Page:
JG 54 Versus Soviet Aces - a comparison of sources.

In the Russian aviation magazine Aviatsiya i kosmonavtika 1/1999, the Russian historian V. Dymich has published a large article on his findings of air combats between aces of JG 54 and Soviet fighter aces during World War II.

This article has been translated and annotated by Yevgeniy Chizikov (Y.C.), who also posted it to "rec.aviation.military" newsgroup.

Aviation historian Dénes Bernád posted it to the Allied and Soviet AFs Discussion Board.

I have been asked to comment Dymich's article as translated by Chizikov. Since this article deals with the same field as the forthcoming book on the history of the air war on the Eastern Front in WW II by Andrey Mikhailov and me, I regard it as interesting to publish it together with my comments on this site.

Below follows the first part Dymich's article, translated and annotated by Yevgeniy Chizikov. Next will follow my comments to both this part and the second part.

Christer Bergström

A short introduction.

I read Dymich's article with large interest. It is an attempt to portrait a part of the air war on the Eastern Front from the viewpoint of both sides. Unfortunately, Dymich seems to have made an insufficient research work, based his material almost entirely on Soviet material.

Perhaps Dymich's account is biassed, but so are almost all accounts of the air war on the Eastern Front during WW II, both Western and Russian. The only major exceptions that I can think of are the writings by the Russian historians Yuri Rybin and Dmitriy Khazanov; the chapters dealing with the Eastern Front in Don Caldwell's "JG 26 War Diary"; Carl-Fredrik Geust's books; and what I have seen of Dénes Bernád's new book on the Romanian Air Force in WW II.

It is clear that the individual fates of German pilots was of relatively great concern to the Soviet war reporters of WW II. It is easy to find lots and lots of Soviet wartime accounts of this and that German pilot shot down. Similar to what the Iraqis did during the Gulf War, the Soviets frequently published photos of shot down German airmen. Some of these photos will be published in the forthcoming volumes of Andrey Mikhailov's and my account on the air war on the Eastern Front, "Black Cross/Red Star". Sometimes the dates and other facts are confused. And frequently, the German names are messed up.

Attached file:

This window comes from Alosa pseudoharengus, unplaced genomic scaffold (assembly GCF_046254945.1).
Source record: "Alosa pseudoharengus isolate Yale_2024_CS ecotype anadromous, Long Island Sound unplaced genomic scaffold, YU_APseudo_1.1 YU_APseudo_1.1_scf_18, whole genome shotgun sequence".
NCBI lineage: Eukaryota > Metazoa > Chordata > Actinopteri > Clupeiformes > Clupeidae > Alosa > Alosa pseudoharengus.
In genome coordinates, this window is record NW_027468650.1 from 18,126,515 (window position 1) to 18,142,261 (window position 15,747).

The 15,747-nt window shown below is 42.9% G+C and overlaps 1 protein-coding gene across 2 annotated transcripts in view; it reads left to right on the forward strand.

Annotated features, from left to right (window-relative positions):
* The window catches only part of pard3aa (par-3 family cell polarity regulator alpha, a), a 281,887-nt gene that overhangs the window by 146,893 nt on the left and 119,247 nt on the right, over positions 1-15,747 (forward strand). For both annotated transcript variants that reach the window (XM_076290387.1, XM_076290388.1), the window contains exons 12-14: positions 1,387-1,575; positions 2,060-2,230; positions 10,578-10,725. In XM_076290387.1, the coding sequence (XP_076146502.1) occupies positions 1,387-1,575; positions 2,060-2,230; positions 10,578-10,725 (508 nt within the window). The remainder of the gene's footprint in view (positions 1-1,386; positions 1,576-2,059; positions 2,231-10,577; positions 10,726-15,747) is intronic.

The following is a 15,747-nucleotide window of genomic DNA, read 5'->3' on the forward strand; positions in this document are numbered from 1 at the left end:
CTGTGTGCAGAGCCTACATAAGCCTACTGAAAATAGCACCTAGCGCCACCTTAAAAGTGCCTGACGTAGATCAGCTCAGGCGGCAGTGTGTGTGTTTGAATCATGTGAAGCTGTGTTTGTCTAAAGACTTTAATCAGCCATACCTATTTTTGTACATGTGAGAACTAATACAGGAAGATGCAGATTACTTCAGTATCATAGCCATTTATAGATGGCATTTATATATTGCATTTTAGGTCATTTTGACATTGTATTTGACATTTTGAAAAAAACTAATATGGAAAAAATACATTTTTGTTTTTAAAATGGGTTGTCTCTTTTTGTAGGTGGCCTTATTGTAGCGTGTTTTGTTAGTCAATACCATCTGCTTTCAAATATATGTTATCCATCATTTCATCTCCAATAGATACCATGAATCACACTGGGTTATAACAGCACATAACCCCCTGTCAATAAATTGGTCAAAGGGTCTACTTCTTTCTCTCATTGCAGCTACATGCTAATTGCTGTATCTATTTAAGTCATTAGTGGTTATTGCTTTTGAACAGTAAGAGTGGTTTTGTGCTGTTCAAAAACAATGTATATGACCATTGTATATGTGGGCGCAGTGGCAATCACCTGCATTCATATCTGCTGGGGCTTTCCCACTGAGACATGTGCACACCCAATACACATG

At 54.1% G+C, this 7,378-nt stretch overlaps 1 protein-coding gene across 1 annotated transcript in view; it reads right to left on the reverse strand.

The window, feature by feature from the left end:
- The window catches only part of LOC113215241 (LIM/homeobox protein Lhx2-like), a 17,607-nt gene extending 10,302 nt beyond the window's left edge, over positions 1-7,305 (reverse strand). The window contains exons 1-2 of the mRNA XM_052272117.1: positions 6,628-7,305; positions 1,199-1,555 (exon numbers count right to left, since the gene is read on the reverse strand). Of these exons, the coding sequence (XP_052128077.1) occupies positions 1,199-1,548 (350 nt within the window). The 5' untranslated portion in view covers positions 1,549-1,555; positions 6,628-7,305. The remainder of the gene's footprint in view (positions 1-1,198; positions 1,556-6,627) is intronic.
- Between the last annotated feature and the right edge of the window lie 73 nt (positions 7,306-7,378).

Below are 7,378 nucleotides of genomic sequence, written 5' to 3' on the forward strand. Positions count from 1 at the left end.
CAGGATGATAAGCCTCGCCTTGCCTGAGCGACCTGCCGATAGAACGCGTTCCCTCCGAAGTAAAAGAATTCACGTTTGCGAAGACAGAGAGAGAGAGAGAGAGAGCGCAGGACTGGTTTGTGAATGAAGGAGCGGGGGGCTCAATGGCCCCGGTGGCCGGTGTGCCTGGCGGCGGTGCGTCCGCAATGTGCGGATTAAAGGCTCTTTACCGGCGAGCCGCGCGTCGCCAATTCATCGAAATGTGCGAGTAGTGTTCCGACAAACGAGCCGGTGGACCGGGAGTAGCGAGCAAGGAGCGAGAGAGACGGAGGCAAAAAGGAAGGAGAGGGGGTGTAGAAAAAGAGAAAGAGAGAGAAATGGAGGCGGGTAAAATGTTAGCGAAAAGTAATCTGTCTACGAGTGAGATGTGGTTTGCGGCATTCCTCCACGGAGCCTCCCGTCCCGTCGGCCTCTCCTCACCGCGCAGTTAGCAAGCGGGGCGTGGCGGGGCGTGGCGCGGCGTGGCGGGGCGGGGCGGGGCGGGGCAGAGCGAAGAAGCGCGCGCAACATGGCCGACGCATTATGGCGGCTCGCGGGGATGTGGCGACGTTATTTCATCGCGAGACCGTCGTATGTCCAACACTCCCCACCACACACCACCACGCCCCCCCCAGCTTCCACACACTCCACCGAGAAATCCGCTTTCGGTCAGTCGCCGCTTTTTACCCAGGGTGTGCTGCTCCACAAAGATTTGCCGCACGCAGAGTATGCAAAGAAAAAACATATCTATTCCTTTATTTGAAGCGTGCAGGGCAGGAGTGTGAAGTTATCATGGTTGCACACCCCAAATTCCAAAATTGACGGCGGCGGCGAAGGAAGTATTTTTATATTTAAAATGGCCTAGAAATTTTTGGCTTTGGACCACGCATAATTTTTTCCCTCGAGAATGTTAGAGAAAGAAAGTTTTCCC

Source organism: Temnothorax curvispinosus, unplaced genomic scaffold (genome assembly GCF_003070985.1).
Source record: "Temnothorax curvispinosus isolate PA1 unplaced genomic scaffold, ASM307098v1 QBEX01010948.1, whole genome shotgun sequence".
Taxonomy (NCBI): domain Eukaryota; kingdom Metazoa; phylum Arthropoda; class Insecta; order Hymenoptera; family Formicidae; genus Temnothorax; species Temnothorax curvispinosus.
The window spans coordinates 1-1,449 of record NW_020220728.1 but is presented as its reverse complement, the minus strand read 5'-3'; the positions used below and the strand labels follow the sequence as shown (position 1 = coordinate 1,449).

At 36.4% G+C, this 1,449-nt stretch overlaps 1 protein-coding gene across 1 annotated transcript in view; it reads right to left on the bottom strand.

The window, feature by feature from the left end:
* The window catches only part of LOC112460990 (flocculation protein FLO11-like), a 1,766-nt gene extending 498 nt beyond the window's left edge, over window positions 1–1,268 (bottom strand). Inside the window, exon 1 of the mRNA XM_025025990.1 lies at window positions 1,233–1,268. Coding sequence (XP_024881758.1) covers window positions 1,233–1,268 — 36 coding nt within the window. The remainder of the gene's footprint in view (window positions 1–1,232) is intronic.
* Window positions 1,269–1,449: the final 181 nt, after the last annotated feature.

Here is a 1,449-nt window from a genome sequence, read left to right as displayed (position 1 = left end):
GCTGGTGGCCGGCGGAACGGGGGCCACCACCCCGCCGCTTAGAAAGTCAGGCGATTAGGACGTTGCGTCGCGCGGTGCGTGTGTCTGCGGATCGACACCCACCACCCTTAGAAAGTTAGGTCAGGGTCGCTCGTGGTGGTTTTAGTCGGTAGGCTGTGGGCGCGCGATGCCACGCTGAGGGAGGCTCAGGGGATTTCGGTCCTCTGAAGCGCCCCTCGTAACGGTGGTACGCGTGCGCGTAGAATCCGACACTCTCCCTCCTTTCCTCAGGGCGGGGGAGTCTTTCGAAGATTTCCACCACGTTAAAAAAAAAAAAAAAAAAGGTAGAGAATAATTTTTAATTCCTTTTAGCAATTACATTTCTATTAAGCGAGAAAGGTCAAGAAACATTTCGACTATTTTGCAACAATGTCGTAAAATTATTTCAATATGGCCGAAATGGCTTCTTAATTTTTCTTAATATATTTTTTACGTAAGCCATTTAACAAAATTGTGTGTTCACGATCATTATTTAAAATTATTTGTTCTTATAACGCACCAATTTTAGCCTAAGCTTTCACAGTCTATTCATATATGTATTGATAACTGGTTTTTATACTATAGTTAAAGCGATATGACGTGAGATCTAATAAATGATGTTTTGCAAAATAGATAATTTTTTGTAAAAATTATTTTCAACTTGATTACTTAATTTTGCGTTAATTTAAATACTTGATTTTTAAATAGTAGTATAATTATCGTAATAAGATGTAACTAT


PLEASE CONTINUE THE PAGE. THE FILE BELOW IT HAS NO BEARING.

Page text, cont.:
There are several Soviet wartime accounts of "who shot down this and that famous German ace". And several Soviet pilots argue over who actually shot down a certain German ace! I have the names of several Soviet pilots who claimed to have shot down "Assi" Hahn (I'm not speaking of "shared" victories), "Rudi" Müller, Franz-Josef Beerenbrock, etc. Sometimes such facts were also distorted due to propagandistic reasons. The credit for shooting down the JG 5 ace Hans Döbrich, for instance, was given to the member of the Communist Party Leytenant Vladimir Burmatov, although a comparison between German and Soviet documents reveal that it was another pilot who shot down Döbrich.

It is unfortunate that Dymich does not present his sources, but I take it that his main source are such wartime accounts.

It is not up to me to judge where Dymich is wrong. A large amount of both the German and the Soviet documents from WW II are relatively unreliable. "Date messes" are quite frequent on both sides. In my next article here, I only present the result of a comparison between the facts available to Dymich and the facts available to Andrey Mikhailov and me. I have mainly used various unpublished documents and flight books from JG 54, plus the official loss records by the Generalquartiermeister der Luftwaffe, and the JG 54 research made by my friend historian Günther Rosipal.

Some may look upon my comparison between Dymich's material and that of mine as a "slaughter" on Dymich.
This is not my intention.

"Fun Hunting in the Eastern Europe" by V. Dymich - Part 1.
Comments to Dymich Article - Part 1
Comments to Dymich Article - Part 2
JG 54 Loss List

Christer Bergström

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